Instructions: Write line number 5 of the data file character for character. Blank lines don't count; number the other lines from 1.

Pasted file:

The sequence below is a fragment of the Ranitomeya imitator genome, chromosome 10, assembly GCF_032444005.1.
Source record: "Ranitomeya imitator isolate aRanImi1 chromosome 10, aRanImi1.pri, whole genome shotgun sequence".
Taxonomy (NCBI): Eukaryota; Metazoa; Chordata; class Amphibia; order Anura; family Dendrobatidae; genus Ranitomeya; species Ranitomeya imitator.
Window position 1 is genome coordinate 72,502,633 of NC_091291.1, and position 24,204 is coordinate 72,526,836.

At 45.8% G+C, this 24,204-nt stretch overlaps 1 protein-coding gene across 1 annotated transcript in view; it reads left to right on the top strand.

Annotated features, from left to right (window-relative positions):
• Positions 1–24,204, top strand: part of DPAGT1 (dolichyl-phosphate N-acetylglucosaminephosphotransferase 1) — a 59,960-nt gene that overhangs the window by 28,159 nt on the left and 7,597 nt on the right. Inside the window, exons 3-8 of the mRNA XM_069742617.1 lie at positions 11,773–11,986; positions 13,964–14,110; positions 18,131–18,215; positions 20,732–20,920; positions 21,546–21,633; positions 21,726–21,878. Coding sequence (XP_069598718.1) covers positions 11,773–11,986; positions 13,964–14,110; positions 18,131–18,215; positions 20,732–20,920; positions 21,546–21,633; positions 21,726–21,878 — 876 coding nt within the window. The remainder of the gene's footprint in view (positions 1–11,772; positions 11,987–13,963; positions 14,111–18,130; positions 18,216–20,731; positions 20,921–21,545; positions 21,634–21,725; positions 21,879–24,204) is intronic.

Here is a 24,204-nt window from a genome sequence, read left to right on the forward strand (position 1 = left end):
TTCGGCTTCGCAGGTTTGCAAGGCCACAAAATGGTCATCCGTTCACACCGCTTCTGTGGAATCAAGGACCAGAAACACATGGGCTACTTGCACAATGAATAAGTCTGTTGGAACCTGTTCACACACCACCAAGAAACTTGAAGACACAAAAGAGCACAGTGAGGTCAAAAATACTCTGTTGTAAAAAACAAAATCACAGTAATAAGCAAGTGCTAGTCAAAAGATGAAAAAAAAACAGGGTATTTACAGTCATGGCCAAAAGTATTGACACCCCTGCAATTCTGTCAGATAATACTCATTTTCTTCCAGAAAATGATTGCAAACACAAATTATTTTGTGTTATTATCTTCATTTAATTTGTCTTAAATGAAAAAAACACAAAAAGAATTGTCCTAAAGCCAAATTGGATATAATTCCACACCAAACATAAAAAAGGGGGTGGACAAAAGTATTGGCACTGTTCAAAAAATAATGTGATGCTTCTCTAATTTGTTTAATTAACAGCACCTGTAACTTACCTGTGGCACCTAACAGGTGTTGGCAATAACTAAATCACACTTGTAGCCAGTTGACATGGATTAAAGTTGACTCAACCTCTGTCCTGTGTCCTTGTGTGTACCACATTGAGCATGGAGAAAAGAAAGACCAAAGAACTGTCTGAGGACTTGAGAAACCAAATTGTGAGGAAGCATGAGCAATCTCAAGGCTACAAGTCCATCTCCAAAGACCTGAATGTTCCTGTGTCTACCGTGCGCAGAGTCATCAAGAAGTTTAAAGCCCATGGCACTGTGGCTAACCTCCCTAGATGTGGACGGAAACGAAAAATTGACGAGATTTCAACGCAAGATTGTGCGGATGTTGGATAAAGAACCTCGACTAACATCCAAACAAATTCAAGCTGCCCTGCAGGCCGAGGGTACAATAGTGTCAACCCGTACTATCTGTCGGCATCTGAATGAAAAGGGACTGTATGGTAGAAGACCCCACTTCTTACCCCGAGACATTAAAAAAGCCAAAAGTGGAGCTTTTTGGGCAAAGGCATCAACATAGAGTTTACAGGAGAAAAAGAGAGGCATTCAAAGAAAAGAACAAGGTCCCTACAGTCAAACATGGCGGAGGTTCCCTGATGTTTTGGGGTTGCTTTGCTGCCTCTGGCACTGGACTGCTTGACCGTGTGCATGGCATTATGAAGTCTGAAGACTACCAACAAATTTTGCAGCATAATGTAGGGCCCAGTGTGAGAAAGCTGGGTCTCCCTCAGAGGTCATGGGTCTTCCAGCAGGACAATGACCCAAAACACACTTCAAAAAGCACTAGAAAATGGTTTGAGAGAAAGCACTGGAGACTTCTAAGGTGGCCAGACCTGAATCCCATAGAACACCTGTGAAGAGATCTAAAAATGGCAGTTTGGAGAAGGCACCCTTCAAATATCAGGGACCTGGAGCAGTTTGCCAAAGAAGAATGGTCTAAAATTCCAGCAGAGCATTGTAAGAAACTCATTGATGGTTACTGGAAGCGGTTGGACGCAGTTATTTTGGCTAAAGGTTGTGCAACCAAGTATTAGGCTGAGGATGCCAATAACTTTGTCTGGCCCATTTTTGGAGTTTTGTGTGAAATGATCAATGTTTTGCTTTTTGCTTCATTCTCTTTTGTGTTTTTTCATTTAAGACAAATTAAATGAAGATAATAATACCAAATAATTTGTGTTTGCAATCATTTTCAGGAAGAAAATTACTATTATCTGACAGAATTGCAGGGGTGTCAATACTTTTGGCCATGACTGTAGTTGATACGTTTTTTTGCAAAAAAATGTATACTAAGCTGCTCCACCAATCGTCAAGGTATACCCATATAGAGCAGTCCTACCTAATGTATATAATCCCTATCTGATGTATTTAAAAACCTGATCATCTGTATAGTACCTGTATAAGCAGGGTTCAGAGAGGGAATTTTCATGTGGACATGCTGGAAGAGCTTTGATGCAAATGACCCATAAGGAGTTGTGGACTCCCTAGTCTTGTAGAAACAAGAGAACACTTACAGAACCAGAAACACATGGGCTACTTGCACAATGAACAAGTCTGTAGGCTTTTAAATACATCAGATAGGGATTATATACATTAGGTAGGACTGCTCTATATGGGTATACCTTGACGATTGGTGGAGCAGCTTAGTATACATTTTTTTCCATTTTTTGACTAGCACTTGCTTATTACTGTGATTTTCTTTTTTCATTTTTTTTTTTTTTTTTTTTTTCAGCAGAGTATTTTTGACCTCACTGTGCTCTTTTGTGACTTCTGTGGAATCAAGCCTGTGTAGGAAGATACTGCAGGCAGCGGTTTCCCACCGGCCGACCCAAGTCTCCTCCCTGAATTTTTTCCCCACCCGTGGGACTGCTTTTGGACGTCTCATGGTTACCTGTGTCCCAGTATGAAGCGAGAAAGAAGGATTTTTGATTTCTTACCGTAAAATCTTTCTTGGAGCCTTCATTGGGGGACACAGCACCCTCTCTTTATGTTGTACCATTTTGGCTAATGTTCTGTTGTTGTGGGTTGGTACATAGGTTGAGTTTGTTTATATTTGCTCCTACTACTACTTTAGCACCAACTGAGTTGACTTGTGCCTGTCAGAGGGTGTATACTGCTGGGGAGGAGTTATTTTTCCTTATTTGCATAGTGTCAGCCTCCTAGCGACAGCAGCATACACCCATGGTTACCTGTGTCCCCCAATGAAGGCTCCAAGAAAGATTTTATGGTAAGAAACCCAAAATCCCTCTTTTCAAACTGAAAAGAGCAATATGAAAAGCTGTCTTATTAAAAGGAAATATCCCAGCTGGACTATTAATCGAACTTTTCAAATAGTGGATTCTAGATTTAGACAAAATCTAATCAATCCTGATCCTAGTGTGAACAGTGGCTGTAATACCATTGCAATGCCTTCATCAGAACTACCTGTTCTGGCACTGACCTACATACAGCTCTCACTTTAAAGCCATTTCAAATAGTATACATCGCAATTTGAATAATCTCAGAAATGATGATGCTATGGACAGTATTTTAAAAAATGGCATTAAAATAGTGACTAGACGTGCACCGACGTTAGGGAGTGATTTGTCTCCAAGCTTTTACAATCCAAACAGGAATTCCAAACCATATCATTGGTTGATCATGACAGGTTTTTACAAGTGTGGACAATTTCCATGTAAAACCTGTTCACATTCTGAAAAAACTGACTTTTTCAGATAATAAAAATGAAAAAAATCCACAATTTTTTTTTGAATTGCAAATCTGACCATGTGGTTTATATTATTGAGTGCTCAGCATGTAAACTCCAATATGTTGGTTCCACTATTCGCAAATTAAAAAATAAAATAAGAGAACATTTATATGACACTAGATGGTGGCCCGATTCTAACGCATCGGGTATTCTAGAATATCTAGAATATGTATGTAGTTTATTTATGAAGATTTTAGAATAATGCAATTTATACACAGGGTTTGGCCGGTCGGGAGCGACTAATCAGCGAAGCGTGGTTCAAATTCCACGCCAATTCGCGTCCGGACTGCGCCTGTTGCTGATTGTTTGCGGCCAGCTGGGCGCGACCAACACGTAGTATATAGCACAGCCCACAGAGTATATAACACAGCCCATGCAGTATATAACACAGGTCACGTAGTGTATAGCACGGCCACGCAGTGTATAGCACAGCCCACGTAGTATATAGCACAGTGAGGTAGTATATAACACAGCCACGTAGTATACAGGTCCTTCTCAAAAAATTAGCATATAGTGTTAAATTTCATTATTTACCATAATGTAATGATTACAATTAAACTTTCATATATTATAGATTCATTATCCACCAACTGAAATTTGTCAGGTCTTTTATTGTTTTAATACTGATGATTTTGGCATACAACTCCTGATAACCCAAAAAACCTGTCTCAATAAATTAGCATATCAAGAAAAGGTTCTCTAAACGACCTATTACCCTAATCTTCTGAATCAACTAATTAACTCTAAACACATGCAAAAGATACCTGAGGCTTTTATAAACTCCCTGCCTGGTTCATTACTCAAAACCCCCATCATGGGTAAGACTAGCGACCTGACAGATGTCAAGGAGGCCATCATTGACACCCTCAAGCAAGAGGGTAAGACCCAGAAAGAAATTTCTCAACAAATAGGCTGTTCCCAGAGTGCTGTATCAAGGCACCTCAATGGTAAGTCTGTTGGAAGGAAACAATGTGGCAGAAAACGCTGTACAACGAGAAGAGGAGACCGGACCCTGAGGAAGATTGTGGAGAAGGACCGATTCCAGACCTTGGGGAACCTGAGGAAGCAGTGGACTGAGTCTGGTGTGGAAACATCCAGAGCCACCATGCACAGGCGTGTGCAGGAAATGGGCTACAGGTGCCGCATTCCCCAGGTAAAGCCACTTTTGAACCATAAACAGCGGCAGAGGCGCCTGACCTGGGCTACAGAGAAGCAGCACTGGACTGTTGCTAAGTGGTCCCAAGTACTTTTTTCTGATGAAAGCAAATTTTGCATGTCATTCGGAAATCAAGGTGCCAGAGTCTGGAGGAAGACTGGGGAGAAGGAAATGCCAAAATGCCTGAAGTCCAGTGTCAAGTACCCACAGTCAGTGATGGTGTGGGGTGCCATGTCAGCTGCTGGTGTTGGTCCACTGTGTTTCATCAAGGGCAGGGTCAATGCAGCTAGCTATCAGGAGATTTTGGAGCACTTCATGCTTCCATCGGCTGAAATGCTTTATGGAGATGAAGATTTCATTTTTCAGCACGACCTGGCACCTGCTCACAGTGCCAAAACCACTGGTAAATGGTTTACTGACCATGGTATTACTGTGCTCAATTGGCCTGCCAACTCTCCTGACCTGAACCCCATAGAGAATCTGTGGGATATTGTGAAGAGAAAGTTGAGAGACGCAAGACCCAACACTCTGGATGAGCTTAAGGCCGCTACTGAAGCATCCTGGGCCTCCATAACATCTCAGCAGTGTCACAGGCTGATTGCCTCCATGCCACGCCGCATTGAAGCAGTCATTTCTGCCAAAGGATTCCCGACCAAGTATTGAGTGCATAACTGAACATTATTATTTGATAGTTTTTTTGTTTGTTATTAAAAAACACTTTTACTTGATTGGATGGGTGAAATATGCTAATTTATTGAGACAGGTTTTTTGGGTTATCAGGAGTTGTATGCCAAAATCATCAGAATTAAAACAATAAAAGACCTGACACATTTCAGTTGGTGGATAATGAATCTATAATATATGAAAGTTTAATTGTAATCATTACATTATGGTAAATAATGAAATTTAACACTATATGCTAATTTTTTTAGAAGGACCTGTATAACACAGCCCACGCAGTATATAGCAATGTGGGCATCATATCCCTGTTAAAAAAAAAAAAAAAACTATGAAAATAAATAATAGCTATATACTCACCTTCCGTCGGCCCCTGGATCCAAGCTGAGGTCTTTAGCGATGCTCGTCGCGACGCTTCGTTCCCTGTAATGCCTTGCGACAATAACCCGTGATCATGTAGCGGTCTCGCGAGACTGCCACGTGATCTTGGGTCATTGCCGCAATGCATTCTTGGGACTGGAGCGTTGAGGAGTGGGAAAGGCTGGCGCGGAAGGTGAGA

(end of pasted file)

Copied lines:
At 45.8% G+C, this 24,204-nt stretch overlaps 1 protein-coding gene across 1 annotated transcript in view; it reads left to right on the top strand.